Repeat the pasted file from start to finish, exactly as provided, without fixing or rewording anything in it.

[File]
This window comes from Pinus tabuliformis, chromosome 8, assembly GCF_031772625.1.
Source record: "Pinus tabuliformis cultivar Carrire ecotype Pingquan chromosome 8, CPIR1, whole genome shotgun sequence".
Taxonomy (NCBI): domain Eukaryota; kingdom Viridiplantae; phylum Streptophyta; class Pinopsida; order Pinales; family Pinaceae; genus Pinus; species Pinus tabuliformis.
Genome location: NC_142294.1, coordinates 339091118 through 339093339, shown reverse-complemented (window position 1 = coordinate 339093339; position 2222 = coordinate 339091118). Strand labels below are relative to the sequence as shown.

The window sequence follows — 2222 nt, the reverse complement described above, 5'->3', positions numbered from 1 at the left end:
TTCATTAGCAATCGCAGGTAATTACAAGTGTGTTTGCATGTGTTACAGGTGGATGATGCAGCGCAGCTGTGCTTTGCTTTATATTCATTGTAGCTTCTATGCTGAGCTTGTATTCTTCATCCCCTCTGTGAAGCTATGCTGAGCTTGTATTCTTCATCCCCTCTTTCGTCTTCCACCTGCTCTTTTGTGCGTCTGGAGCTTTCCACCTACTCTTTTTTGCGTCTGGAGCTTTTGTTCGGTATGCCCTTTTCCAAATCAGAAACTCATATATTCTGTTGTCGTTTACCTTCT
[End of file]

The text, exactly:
This window comes from Pinus tabuliformis, chromosome 8, assembly GCF_031772625.1.
Source record: "Pinus tabuliformis cultivar Carrire ecotype Pingquan chromosome 8, CPIR1, whole genome shotgun sequence".
Taxonomy (NCBI): domain Eukaryota; kingdom Viridiplantae; phylum Streptophyta; class Pinopsida; order Pinales; family Pinaceae; genus Pinus; species Pinus tabuliformis.
Genome location: NC_142294.1, coordinates 339091118 through 339093339, shown reverse-complemented (window position 1 = coordinate 339093339; position 2222 = coordinate 339091118). Strand labels below are relative to the sequence as shown.

The window sequence follows — 2222 nt, the reverse complement described above, 5'->3', positions numbered from 1 at the left end:
TTCATTAGCAATCGCAGGTAATTACAAGTGTGTTTGCATGTGTTACAGGTGGATGATGCAGCGCAGCTGTGCTTTGCTTTATATTCATTGTAGCTTCTATGCTGAGCTTGTATTCTTCATCCCCTCTGTGAAGCTATGCTGAGCTTGTATTCTTCATCCCCTCTTTCGTCTTCCACCTGCTCTTTTGTGCGTCTGGAGCTTTCCACCTACTCTTTTTTGCGTCTGGAGCTTTTGTTCGGTATGCCCTTTTCCAAATCAGAAACTCATATATTCTGTTGTCGTTTACCTTCT